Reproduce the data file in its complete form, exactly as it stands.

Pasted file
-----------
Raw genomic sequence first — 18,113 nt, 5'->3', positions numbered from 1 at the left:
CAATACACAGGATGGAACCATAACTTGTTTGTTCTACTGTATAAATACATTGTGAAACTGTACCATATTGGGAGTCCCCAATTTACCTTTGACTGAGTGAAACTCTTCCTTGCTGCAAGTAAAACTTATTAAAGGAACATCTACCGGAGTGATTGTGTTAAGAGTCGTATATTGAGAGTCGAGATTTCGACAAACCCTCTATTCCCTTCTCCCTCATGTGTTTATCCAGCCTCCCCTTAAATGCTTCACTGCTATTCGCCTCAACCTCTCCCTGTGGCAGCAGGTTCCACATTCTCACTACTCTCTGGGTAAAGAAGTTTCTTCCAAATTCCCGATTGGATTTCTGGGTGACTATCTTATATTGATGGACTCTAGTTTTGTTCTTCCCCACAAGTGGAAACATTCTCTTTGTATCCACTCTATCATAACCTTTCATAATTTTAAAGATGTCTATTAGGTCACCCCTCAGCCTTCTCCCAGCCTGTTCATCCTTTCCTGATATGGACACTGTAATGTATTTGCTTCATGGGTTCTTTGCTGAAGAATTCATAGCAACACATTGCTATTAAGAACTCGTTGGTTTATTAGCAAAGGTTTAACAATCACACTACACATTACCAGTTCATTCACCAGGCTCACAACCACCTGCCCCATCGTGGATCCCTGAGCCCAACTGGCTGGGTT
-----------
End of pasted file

Raw genomic sequence first — 18,113 nt, 5'->3', positions numbered from 1 at the left:
CAATACACAGGATGGAACCATAACTTGTTTGTTCTACTGTATAAATACATTGTGAAACTGTACCATATTGGGAGTCCCCAATTTACCTTTGACTGAGTGAAACTCTTCCTTGCTGCAAGTAAAACTTATTAAAGGAACATCTACCGGAGTGATTGTGTTAAGAGTCGTATATTGAGAGTCGAGATTTCGACAAACCCTCTATTCCCTTCTCCCTCATGTGTTTATCCAGCCTCCCCTTAAATGCTTCACTGCTATTCGCCTCAACCTCTCCCTGTGGCAGCAGGTTCCACATTCTCACTACTCTCTGGGTAAAGAAGTTTCTTCCAAATTCCCGATTGGATTTCTGGGTGACTATCTTATATTGATGGACTCTAGTTTTGTTCTTCCCCACAAGTGGAAACATTCTCTTTGTATCCACTCTATCATAACCTTTCATAATTTTAAAGATGTCTATTAGGTCACCCCTCAGCCTTCTCCCAGCCTGTTCATCCTTTCCTGATATGGACACTGTAATGTATTTGCTTCATGGGTTCTTTGCTGAAGAATTCATAGCAACACATTGCTATTAAGAACTCGTTGGTTTATTAGCAAAGGTTTAACAATCACACTACACATTACCAGTTCATTCACCAGGCTCACAACCACCTGCCCCATCGTGGATCCCTGAGCCCAACTGGCTGGGTT